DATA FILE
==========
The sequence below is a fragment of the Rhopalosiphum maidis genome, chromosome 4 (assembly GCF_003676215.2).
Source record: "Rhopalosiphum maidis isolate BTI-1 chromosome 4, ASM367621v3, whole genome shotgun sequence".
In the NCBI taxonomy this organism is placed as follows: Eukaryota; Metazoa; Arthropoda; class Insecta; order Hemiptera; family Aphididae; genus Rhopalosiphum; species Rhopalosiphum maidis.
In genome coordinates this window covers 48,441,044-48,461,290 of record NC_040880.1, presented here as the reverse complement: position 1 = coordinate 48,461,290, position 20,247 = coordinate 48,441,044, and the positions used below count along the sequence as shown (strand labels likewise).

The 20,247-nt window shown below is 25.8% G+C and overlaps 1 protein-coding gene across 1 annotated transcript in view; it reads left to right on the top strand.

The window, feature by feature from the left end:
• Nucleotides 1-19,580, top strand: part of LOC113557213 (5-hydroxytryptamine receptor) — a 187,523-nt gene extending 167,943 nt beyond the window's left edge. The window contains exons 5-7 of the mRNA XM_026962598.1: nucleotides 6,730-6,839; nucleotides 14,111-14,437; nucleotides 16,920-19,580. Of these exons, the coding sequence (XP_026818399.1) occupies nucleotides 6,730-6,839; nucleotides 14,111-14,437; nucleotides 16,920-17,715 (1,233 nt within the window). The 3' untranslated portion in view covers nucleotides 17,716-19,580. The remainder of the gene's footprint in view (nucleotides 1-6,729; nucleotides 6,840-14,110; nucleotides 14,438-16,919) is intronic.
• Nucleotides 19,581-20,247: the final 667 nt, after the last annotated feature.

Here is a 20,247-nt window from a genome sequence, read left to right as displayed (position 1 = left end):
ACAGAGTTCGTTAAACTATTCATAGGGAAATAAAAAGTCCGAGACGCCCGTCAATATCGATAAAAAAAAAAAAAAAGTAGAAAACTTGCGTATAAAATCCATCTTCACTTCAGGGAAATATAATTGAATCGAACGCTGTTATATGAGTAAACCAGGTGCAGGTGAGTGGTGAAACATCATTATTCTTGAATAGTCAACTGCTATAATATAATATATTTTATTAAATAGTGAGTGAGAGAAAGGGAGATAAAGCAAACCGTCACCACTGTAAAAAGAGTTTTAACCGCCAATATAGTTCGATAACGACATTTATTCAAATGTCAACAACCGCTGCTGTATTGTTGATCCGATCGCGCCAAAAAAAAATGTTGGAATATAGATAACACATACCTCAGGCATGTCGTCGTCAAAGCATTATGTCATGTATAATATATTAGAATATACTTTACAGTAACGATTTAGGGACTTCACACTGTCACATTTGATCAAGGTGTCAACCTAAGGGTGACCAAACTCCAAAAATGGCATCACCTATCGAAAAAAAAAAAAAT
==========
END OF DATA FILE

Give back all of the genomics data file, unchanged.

The sequence below is a fragment of the Rhopalosiphum maidis genome, chromosome 4 (assembly GCF_003676215.2).
Source record: "Rhopalosiphum maidis isolate BTI-1 chromosome 4, ASM367621v3, whole genome shotgun sequence".
In the NCBI taxonomy this organism is placed as follows: Eukaryota; Metazoa; Arthropoda; class Insecta; order Hemiptera; family Aphididae; genus Rhopalosiphum; species Rhopalosiphum maidis.
In genome coordinates this window covers 48,441,044-48,461,290 of record NC_040880.1, presented here as the reverse complement: position 1 = coordinate 48,461,290, position 20,247 = coordinate 48,441,044, and the positions used below count along the sequence as shown (strand labels likewise).

The 20,247-nt window shown below is 25.8% G+C and overlaps 1 protein-coding gene across 1 annotated transcript in view; it reads left to right on the top strand.

The window, feature by feature from the left end:
• Nucleotides 1-19,580, top strand: part of LOC113557213 (5-hydroxytryptamine receptor) — a 187,523-nt gene extending 167,943 nt beyond the window's left edge. The window contains exons 5-7 of the mRNA XM_026962598.1: nucleotides 6,730-6,839; nucleotides 14,111-14,437; nucleotides 16,920-19,580. Of these exons, the coding sequence (XP_026818399.1) occupies nucleotides 6,730-6,839; nucleotides 14,111-14,437; nucleotides 16,920-17,715 (1,233 nt within the window). The 3' untranslated portion in view covers nucleotides 17,716-19,580. The remainder of the gene's footprint in view (nucleotides 1-6,729; nucleotides 6,840-14,110; nucleotides 14,438-16,919) is intronic.
• Nucleotides 19,581-20,247: the final 667 nt, after the last annotated feature.

Here is a 20,247-nt window from a genome sequence, read left to right as displayed (position 1 = left end):
ACAGAGTTCGTTAAACTATTCATAGGGAAATAAAAAGTCCGAGACGCCCGTCAATATCGATAAAAAAAAAAAAAAAGTAGAAAACTTGCGTATAAAATCCATCTTCACTTCAGGGAAATATAATTGAATCGAACGCTGTTATATGAGTAAACCAGGTGCAGGTGAGTGGTGAAACATCATTATTCTTGAATAGTCAACTGCTATAATATAATATATTTTATTAAATAGTGAGTGAGAGAAAGGGAGATAAAGCAAACCGTCACCACTGTAAAAAGAGTTTTAACCGCCAATATAGTTCGATAACGACATTTATTCAAATGTCAACAACCGCTGCTGTATTGTTGATCCGATCGCGCCAAAAAAAAATGTTGGAATATAGATAACACATACCTCAGGCATGTCGTCGTCAAAGCATTATGTCATGTATAATATATTAGAATATACTTTACAGTAACGATTTAGGGACTTCACACTGTCACATTTGATCAAGGTGTCAACCTAAGGGTGACCAAACTCCAAAAATGGCATCACCTATCGAAAAAAAAAAAAAT